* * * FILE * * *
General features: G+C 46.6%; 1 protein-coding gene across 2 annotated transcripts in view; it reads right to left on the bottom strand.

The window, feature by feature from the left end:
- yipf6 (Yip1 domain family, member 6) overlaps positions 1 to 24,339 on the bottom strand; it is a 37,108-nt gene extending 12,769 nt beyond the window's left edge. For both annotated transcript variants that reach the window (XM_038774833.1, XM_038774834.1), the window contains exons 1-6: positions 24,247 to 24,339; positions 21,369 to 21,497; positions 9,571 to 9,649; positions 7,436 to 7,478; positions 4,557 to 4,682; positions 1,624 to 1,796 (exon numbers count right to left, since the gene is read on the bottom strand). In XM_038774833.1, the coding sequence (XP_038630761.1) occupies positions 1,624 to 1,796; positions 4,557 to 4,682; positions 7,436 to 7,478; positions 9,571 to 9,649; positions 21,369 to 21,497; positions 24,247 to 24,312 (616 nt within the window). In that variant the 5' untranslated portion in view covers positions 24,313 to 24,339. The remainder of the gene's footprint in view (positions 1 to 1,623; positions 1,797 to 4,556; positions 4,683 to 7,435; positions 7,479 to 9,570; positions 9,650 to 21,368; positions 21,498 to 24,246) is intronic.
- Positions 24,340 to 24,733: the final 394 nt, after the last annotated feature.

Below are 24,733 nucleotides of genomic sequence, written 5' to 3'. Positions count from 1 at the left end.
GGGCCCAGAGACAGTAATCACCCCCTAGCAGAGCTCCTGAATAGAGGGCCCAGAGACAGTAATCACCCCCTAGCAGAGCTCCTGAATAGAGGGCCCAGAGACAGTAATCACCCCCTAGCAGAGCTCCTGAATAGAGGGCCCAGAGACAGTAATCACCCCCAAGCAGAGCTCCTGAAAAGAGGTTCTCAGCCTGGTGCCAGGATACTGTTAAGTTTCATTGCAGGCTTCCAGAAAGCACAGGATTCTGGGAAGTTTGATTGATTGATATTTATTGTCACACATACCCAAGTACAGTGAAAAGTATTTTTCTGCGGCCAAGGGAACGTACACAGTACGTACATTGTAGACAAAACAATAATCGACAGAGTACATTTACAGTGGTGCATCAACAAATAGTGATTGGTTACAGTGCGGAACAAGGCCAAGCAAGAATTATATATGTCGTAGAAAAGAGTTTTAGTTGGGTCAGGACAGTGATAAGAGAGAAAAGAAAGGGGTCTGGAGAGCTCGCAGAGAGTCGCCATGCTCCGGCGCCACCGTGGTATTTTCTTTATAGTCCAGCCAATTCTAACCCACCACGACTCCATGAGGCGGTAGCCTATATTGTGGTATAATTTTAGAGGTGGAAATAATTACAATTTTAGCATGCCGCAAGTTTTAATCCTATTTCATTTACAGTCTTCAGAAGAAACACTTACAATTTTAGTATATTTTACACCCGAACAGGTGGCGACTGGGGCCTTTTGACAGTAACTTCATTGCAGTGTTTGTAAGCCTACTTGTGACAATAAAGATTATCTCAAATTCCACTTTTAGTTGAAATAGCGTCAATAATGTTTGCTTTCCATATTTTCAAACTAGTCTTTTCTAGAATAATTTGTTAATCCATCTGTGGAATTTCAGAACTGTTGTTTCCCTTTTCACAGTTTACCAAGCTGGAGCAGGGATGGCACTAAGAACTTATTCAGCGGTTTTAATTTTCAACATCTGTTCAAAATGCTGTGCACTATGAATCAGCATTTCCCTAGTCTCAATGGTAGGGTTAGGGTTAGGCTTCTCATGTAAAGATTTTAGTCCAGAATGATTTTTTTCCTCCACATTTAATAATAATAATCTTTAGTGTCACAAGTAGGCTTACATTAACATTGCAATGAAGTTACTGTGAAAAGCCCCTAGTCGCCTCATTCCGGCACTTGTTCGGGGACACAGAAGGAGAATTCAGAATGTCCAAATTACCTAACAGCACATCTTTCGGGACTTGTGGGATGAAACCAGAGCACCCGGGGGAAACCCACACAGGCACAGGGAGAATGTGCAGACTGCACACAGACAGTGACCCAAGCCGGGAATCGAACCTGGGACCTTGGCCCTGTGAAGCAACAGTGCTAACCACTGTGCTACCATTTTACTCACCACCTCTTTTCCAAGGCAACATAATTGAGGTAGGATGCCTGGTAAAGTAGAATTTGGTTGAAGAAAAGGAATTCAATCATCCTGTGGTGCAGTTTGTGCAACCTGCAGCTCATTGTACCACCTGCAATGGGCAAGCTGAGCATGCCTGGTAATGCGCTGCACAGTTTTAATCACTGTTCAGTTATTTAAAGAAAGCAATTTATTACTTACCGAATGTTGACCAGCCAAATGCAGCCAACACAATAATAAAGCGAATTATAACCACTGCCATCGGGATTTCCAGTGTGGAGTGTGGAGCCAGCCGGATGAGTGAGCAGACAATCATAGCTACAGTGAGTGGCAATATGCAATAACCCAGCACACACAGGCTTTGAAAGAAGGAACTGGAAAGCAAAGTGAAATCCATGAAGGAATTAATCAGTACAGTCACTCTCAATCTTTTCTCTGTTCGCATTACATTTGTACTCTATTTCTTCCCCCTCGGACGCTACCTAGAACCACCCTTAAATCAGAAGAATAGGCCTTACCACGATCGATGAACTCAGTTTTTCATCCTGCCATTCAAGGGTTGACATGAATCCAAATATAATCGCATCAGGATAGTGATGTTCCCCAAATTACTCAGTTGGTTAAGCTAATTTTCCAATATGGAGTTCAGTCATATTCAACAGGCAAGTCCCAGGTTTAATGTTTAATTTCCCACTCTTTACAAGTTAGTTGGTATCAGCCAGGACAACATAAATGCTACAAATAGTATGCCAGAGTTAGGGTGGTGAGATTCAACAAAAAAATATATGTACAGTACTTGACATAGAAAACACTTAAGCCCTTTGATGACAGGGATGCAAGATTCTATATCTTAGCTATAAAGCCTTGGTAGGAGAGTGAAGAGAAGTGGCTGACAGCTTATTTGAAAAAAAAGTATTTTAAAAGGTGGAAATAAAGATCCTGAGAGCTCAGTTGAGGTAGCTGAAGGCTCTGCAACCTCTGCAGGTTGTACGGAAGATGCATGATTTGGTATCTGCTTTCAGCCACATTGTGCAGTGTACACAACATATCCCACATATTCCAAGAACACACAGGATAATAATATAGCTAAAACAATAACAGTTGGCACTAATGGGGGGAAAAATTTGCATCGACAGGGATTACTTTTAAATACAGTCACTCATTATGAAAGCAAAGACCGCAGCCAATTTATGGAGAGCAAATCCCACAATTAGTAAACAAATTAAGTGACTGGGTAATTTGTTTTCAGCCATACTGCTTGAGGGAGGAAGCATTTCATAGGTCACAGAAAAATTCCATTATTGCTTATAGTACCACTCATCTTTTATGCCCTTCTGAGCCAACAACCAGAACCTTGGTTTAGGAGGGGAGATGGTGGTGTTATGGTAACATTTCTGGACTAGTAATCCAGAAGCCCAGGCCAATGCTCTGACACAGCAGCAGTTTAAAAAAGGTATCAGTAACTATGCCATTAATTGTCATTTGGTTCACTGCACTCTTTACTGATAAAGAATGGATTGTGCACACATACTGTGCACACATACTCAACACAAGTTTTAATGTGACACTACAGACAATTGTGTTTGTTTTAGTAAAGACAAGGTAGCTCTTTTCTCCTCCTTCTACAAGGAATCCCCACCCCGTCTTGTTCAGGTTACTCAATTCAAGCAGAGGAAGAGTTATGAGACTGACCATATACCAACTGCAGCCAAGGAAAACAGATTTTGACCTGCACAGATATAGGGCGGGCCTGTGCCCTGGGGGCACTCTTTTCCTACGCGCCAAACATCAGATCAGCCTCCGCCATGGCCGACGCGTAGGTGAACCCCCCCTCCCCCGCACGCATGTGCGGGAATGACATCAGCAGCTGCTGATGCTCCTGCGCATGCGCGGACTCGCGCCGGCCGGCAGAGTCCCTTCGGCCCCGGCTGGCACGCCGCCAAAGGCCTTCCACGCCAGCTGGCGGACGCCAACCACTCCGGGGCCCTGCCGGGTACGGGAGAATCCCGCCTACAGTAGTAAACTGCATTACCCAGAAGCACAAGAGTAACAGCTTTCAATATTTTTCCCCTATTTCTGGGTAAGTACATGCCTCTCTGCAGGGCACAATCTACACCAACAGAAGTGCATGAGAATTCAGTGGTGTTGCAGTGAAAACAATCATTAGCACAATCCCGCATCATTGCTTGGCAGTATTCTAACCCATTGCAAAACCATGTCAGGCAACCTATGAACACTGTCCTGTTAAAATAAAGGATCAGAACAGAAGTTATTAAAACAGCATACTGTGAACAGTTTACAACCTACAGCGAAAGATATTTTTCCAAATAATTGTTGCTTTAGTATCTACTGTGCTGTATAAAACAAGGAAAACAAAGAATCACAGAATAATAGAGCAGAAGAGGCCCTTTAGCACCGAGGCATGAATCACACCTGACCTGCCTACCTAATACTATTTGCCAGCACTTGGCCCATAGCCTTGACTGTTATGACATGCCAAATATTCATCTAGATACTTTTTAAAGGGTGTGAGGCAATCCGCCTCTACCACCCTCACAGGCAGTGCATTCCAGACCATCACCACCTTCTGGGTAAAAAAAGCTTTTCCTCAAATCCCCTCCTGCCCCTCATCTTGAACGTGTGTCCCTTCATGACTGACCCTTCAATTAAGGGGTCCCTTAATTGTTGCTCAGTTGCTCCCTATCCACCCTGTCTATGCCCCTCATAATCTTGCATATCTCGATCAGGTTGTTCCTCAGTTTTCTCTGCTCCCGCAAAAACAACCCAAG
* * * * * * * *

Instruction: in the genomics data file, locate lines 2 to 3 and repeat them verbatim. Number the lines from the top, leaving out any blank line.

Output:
The window, feature by feature from the left end:
- yipf6 (Yip1 domain family, member 6) overlaps positions 1 to 24,339 on the bottom strand; it is a 37,108-nt gene extending 12,769 nt beyond the window's left edge. For both annotated transcript variants that reach the window (XM_038774833.1, XM_038774834.1), the window contains exons 1-6: positions 24,247 to 24,339; positions 21,369 to 21,497; positions 9,571 to 9,649; positions 7,436 to 7,478; positions 4,557 to 4,682; positions 1,624 to 1,796 (exon numbers count right to left, since the gene is read on the bottom strand). In XM_038774833.1, the coding sequence (XP_038630761.1) occupies positions 1,624 to 1,796; positions 4,557 to 4,682; positions 7,436 to 7,478; positions 9,571 to 9,649; positions 21,369 to 21,497; positions 24,247 to 24,312 (616 nt within the window). In that variant the 5' untranslated portion in view covers positions 24,313 to 24,339. The remainder of the gene's footprint in view (positions 1 to 1,623; positions 1,797 to 4,556; positions 4,683 to 7,435; positions 7,479 to 9,570; positions 9,650 to 21,368; positions 21,498 to 24,246) is intronic.